Weighing in at around 3 pounds, the liver is one of the most important organs in the body and considered by many 'the lifeline' of the human body. It is connected to most bodily processes, which are responsible for the filtration of all incoming food, fluids, vitamins, herbs, drugs, and toxins. The body relies upon the liver to remove toxins so that the nutrients supplied to the body are pure and capable of providing nourishment. It serves a vital function in almost every system in the body; for example, from hormone and digestive enzyme production, to blood filtration, and the metabolization of chemicals and drugs.
By means of a complicated chemical process, the liver performs 100 of functions necessary for the vitality of life. It manufactures hormones, regulates platelet production in the bone marrow, makes cholesterol and triglycerides, produces bile, breaks down fats, produces Insulin‐Like Growth Factor (IGF 1), converts glucose into glycogen, and stores vitamins and minerals for short and long term use. The liver's key roles are related to synthesis, storage, digestion, breakdown of naturally produced but harmful substances and detoxification.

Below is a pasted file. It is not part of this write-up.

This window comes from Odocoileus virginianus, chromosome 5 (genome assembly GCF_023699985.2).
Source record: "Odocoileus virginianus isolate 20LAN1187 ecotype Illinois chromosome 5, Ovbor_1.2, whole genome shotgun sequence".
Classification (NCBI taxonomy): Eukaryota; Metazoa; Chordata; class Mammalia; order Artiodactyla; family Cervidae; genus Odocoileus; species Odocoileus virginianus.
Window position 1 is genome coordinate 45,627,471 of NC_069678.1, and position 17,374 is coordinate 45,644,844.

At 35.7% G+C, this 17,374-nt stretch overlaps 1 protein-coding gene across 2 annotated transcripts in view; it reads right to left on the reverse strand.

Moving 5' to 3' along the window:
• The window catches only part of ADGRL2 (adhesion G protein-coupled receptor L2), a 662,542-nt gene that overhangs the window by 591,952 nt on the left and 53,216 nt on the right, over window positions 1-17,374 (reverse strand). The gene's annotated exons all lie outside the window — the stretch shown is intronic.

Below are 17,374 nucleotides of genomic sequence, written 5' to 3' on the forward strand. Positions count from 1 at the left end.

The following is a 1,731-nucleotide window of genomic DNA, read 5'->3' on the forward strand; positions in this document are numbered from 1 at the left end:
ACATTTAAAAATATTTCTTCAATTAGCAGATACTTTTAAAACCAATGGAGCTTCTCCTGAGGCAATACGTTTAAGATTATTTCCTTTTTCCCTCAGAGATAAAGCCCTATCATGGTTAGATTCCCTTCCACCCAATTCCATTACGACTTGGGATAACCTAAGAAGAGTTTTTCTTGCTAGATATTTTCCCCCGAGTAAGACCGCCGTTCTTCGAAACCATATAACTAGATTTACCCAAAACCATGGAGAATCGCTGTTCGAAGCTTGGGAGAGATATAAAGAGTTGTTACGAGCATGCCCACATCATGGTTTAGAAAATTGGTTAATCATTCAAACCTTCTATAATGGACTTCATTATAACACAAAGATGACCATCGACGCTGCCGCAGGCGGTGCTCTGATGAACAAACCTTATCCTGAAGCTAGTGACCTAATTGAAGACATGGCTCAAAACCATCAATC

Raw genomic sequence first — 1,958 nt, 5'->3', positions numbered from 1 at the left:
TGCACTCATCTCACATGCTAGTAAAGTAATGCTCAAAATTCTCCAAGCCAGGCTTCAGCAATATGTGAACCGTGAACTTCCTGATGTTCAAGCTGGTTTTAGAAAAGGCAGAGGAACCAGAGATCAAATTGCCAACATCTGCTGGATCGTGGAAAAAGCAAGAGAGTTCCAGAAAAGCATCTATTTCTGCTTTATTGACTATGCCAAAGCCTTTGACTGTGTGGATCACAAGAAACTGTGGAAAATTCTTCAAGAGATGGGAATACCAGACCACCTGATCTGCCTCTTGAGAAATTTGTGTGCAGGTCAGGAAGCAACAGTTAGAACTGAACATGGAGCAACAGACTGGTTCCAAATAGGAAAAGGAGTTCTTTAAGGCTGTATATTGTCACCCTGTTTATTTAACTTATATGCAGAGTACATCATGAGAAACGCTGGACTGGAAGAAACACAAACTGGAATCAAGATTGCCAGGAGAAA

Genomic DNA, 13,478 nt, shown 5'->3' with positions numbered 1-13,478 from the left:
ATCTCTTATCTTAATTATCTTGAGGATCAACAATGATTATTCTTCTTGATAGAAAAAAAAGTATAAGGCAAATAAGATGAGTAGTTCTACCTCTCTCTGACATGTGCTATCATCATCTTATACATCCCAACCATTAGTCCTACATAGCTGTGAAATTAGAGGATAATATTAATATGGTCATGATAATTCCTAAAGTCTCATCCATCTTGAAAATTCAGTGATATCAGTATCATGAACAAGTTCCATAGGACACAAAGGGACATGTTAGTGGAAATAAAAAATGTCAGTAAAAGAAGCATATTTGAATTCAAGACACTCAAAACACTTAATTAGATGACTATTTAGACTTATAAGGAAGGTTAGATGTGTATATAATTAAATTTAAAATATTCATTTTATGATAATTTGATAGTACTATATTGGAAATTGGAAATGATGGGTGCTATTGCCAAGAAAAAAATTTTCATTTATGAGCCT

The liver synthesizes amino acids, the building blocks for proteins; hormones such as thrombopoetin, which regulates platelet production, and angiotensin, which regulates blood pressure; cholesterol and lipids; albumin, a major component of blood serum; and coagulation factors. The liver also plays a crucial role in carbohydrate metabolism by synthesizing glucose and transforming it into its storage form called glycogen.
The liver's glycogen reserve is the first line of defense against falling blood glucose levels. When needed, the liver converts glycogen into glucose and releases glucose into the blood stream. In a similar way, the liver releases iron, copper and vitamins into the bloodstream when needed.
Modern medical testing does not always give us a complete look at the subclinical function of our liver. alternative forms of testing are available.
Reviewing your family history of liver related diseases can be a good place to start.
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